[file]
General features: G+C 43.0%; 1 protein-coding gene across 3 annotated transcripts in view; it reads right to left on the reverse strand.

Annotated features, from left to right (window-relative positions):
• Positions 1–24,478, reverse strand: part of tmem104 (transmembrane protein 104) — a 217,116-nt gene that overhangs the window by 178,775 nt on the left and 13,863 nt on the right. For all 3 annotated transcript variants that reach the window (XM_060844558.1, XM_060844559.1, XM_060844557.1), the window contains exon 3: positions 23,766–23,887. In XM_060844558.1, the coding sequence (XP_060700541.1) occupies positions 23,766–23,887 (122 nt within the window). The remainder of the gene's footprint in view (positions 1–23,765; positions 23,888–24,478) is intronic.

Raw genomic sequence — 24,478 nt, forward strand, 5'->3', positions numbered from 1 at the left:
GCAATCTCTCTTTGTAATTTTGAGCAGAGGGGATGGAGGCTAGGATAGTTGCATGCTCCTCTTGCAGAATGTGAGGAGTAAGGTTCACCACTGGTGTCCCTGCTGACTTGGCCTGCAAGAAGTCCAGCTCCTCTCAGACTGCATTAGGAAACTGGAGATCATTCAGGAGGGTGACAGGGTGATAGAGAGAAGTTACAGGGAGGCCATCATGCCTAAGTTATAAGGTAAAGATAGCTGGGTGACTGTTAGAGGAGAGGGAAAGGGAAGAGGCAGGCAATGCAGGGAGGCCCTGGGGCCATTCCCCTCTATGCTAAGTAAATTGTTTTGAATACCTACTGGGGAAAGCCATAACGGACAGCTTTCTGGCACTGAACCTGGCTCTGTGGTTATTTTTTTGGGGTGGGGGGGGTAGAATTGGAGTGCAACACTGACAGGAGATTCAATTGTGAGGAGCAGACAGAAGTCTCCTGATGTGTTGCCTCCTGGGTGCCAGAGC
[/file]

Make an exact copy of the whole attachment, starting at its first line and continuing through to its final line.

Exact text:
General features: G+C 43.0%; 1 protein-coding gene across 3 annotated transcripts in view; it reads right to left on the reverse strand.

Annotated features, from left to right (window-relative positions):
• Positions 1–24,478, reverse strand: part of tmem104 (transmembrane protein 104) — a 217,116-nt gene that overhangs the window by 178,775 nt on the left and 13,863 nt on the right. For all 3 annotated transcript variants that reach the window (XM_060844558.1, XM_060844559.1, XM_060844557.1), the window contains exon 3: positions 23,766–23,887. In XM_060844558.1, the coding sequence (XP_060700541.1) occupies positions 23,766–23,887 (122 nt within the window). The remainder of the gene's footprint in view (positions 1–23,765; positions 23,888–24,478) is intronic.

Raw genomic sequence — 24,478 nt, forward strand, 5'->3', positions numbered from 1 at the left:
GCAATCTCTCTTTGTAATTTTGAGCAGAGGGGATGGAGGCTAGGATAGTTGCATGCTCCTCTTGCAGAATGTGAGGAGTAAGGTTCACCACTGGTGTCCCTGCTGACTTGGCCTGCAAGAAGTCCAGCTCCTCTCAGACTGCATTAGGAAACTGGAGATCATTCAGGAGGGTGACAGGGTGATAGAGAGAAGTTACAGGGAGGCCATCATGCCTAAGTTATAAGGTAAAGATAGCTGGGTGACTGTTAGAGGAGAGGGAAAGGGAAGAGGCAGGCAATGCAGGGAGGCCCTGGGGCCATTCCCCTCTATGCTAAGTAAATTGTTTTGAATACCTACTGGGGAAAGCCATAACGGACAGCTTTCTGGCACTGAACCTGGCTCTGTGGTTATTTTTTTGGGGTGGGGGGGGTAGAATTGGAGTGCAACACTGACAGGAGATTCAATTGTGAGGAGCAGACAGAAGTCTCCTGATGTGTTGCCTCCTGGGTGCCAGAGC